KABUL — In a fractious society where public figures wear ethnic, religious and ideological labels for life, Wahid Mozhdah did not neatly fit any of them. In a dangerous capital where powerful people travel in bulletproof SUVs, the well-known writer and political analyst walked alone to his neighborhood mosque and shops.
During four decades of Afghan conflicts, Mozhdah shifted among various factions but avoided picking up a gun. In the early 1990s, he published several books of poetry he had written during the anti-Soviet jihad; later he penned contracts for the Taliban regime. In recent years, amid the din of political brawls and a brutal civil war, he was known as a thoughtful independent commentator who never raised his voice.
So when the white-haired 66-year-old was shot dead by mysterious gunmen on a motorbike while he walked home from afternoon prayers on Nov. 20, the shock here was widespread and the chilling effect instant.
Even in a capital long inured to insurgent bombings and armed attacks, the precisely targeted slaying of Mozhdah was highly unusual.
Prominent figures of all backgrounds gathered for a tense mourning ceremony two days later. Journalists and scholars praised Mozhdah as a probing intellectual. Taliban officials called his death a “great loss” orchestrated by “the enemies of Afghanistan.” The government’s chief executive officer, Abdullah Abdullah, rushed to Mozhdah’s home. Police visited his family and promised to investigate.
And almost immediately, the rumors began. On social media and in the press, people pointed to the unsolved slaying as part of an effort by powerful groups to stifle dissent. Those groups were said to be singling out individuals who had once been affiliated with the Taliban or had been working privately to build bridges with insurgent leaders and revive stalemated U.S.-Afghan peace talks in Qatar.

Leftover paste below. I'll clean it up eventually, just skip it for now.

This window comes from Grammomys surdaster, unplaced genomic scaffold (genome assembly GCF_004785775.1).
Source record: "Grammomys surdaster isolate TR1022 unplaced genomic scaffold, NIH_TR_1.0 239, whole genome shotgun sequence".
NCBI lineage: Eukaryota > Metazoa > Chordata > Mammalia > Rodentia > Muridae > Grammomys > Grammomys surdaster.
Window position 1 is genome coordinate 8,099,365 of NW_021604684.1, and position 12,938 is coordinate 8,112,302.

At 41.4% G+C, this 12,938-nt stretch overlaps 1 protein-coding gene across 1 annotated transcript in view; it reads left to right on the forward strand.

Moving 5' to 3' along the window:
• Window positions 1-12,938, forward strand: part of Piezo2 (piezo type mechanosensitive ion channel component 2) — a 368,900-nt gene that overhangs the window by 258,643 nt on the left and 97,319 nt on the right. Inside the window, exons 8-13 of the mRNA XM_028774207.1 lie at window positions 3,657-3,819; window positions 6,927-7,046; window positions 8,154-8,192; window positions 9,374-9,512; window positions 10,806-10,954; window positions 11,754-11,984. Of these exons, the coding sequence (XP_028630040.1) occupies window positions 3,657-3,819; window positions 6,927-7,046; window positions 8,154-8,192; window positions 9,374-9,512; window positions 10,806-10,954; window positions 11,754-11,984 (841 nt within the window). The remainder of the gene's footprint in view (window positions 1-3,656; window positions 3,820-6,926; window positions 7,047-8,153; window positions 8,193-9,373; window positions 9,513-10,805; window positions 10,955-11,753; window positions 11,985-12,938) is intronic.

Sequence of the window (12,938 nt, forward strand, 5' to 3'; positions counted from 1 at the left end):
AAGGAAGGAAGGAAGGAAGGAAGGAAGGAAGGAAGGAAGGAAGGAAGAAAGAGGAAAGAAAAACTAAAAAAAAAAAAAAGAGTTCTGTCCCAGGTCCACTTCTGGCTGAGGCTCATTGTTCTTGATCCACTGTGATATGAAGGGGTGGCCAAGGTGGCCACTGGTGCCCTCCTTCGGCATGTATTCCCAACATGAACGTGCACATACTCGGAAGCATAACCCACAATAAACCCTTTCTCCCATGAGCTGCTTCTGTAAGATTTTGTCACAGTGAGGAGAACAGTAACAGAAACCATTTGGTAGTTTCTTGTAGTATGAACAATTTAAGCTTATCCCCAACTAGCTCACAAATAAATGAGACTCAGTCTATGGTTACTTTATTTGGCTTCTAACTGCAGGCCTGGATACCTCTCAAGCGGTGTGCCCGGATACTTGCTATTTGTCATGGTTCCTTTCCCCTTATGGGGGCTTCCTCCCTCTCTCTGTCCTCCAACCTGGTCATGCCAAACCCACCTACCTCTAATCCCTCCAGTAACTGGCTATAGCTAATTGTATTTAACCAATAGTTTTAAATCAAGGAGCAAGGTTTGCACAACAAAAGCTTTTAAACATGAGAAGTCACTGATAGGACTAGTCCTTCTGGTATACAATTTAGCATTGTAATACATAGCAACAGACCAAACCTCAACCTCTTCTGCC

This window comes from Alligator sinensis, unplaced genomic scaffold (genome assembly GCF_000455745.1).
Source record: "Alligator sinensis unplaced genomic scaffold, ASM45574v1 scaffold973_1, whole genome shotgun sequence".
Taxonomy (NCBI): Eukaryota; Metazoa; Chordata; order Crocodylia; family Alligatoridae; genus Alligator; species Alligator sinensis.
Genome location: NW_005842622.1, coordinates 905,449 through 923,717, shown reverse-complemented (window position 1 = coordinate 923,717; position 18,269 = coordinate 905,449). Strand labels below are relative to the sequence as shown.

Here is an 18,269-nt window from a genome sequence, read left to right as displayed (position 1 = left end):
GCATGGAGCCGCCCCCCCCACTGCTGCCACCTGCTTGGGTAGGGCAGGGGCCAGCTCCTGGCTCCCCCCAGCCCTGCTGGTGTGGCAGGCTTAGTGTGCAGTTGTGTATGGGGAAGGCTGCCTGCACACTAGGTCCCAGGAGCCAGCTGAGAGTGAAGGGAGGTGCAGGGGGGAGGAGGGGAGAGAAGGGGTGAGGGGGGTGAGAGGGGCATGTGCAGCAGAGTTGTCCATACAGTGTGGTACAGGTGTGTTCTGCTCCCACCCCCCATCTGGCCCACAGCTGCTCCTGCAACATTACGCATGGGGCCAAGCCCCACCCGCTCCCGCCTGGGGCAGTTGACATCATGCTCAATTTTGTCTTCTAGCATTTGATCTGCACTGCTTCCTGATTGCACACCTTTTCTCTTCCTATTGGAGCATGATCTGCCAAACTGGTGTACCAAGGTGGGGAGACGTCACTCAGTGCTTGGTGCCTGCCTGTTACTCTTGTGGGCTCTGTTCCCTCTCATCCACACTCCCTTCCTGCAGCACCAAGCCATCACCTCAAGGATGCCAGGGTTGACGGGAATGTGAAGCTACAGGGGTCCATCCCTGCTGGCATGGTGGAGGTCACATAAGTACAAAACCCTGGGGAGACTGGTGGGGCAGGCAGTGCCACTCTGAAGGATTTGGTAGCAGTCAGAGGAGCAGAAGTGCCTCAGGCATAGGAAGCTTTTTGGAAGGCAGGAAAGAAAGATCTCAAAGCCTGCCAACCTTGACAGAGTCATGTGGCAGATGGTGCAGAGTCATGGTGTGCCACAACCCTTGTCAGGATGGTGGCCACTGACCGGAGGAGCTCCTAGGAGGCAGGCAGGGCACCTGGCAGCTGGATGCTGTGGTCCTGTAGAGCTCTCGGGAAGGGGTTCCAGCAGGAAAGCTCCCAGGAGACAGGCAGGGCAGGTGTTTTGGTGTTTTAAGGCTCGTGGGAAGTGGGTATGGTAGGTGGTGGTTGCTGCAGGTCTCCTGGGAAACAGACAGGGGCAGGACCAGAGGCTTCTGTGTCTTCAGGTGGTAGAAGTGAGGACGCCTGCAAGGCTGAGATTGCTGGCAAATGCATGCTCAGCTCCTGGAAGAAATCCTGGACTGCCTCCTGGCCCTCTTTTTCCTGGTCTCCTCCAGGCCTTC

The Taliban regrouped as an aggressive insurgency after its regime was toppled in 2001, and it has been battling Afghan government forces ever since. It now controls or contests nearly half of Afghan territory, and it has waged a relentless campaign of violence that has killed tens of thousands of Afghan troops and civilians.
Mozhdah, who once worked at the Taliban’s foreign ministry, was one of a handful of Afghans from that government who continued living openly in Kabul after the Islamist regime fell. He stayed in touch with some of them, including Nazar Mohammed Mutmaen, 46, a former provincial official under the Taliban, and Hassan Haqyar, a former Taliban mining official. Over the past several years, these men and other associates traveled to Qatar to meet with Taliban political leaders.
In late October, Haqyar was shot and wounded by unknown gunmen, according to Afghan media reports. Shortly after Mozhdah was killed, Mutmaen said he too was attacked but escaped unharmed. He spoke at Mozhdah’s funeral but then fled the country for Turkey. In a telephone interview this week from Istanbul, he said he had been arrested several times and had received anonymous warnings to stop his political activities.
“We are no threat to anyone. We are working for peace,” Mutmaen said. “I was getting unknown calls and messages asking if I was working for the Taliban. They want to pressure us, to silence us.” Mutmaen called Mozhdah “a brave man who loved his country. I pray for him every day.”